Entering the world of university: The literacies and identities of Latino/a youth in their transitions from high school to college
This year-long ethnographic case study seeks to contribute to the body of literature on minoritized students’ transitions from high school to college by drawing on sociocultural theories of literacies and identities to examine seven bilingual Latino/a students’ academic trajectories from the spring semester of their senior year in high school through the fall semester of their first year in college. Specifically, this study explores how Latino/a youth’s identities and academic aspirations were shaped by literacy practices across spaces—out-of-school, at a high school, and in college classrooms—over the course of a year. The study was conduct in the U.S-Mexico Southwest border region and involved three research sites: a high school, where college-bound participants were recruited; a community college and a four-year university, where the participants matriculated soon after graduating from high school. All of the participants were considered first-generation college students, that is, “students who are the first members of their immediate families to attend college” (Chen, 2005, p. iii). The analysis of multiple data sources revealed that in the high school, bilingual youth had limited chances to draw on their everyday bilingual/bicultural literacy practices as resources to support their learning of academic literacies. The gap between in and out-of-school practices were also found in relation to expectations towards students’ academic aspirations: in the space of home, Latino/a youth’s academic aspirations were nurtured by their parents’ expectations that they would become role models for their siblings by being the first in their families to attend college. In the space of the high school, however, the participants reported feeling that their teachers held very low expectations for them, which in turn, negatively affected their preparation for college-level coursework. In addition to these findings, the analysis of data collected during participants’ first semester in college revealed that all of the students faced some sort of challenge regarding the acquisition of the academic literacies associated with college success—managing time wisely, taking notes during lectures, applying study strategies, and understanding professors’ expectations for exams and assignments are examples of their challenges. Even though these challenges partially relate to participants’ poor academic preparation at the secondary level, they are also a consequence of structural factors as some of the participants struggled with balancing full-time jobs, school, and family responsibilities. The findings of this study have implications for secondary and postsecondary-level policy and practice as well as for research and theory related to academic preparations and college readiness among minoritized students, particularly first-generation college students.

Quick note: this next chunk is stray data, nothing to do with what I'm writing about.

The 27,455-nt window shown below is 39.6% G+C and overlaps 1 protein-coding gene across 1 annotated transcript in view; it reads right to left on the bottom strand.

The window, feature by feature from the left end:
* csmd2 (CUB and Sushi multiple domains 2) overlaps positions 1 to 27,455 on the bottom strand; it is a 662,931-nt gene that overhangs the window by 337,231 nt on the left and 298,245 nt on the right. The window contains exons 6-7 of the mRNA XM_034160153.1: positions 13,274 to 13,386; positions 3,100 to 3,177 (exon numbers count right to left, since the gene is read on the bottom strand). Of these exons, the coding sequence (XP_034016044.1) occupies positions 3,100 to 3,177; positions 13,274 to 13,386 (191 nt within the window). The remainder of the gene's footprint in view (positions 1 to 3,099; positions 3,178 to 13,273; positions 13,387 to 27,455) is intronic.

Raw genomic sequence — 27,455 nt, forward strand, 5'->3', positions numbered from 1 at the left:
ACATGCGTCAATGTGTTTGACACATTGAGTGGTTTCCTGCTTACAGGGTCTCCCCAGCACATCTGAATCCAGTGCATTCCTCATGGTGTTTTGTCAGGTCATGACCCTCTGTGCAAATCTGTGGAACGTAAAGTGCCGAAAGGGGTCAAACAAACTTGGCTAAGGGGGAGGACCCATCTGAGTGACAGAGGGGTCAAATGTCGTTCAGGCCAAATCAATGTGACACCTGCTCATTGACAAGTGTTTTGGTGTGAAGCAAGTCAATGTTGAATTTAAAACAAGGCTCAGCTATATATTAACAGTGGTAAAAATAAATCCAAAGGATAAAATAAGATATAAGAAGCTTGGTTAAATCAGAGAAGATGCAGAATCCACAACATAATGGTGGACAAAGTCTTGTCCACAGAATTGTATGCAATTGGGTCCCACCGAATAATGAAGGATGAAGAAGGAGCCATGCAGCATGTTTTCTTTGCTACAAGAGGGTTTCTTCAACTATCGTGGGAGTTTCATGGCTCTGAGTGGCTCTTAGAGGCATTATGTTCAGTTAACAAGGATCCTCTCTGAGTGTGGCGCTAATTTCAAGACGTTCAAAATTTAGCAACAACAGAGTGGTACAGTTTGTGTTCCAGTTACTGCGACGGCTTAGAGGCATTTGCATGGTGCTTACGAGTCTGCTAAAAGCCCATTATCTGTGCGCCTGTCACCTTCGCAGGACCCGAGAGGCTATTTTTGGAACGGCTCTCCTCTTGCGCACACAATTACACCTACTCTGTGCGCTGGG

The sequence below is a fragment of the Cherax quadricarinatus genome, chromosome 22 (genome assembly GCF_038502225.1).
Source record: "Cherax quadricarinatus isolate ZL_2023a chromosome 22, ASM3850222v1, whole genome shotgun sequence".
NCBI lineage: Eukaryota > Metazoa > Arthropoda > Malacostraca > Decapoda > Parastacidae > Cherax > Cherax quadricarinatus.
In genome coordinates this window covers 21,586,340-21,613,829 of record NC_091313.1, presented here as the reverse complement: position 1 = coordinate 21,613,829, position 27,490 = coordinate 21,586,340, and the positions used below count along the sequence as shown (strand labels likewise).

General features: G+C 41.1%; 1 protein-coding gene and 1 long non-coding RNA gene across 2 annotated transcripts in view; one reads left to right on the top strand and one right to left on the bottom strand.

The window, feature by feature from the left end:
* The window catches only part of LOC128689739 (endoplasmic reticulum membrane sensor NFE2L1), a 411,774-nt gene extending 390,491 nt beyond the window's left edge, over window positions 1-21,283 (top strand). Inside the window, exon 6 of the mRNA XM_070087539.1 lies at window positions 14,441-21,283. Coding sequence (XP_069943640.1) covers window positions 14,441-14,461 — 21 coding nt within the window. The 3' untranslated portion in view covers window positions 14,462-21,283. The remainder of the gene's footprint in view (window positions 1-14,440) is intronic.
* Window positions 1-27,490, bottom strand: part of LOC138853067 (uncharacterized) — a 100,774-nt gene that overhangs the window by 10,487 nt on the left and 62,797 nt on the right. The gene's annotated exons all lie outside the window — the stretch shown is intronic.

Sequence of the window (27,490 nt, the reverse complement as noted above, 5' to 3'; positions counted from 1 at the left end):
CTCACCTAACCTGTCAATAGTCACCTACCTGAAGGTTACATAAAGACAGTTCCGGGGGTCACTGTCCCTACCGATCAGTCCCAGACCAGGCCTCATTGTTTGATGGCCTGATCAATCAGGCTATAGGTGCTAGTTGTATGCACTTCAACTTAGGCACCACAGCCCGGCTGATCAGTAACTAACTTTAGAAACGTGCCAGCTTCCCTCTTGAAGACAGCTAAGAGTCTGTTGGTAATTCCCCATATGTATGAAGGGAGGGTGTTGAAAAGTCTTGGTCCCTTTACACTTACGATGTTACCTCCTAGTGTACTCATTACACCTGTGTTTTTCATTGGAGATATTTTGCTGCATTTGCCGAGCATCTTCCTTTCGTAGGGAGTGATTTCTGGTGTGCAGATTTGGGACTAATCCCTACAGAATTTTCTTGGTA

Multicultural Education|Secondary education|Hispanic American studies|Higher education
Wandermurem, Luciene Soares, "Entering the world of university: The literacies and identities of Latino/a youth in their transitions from high school to college" (2016). ETD Collection for University of Texas, El Paso. AAI10118179.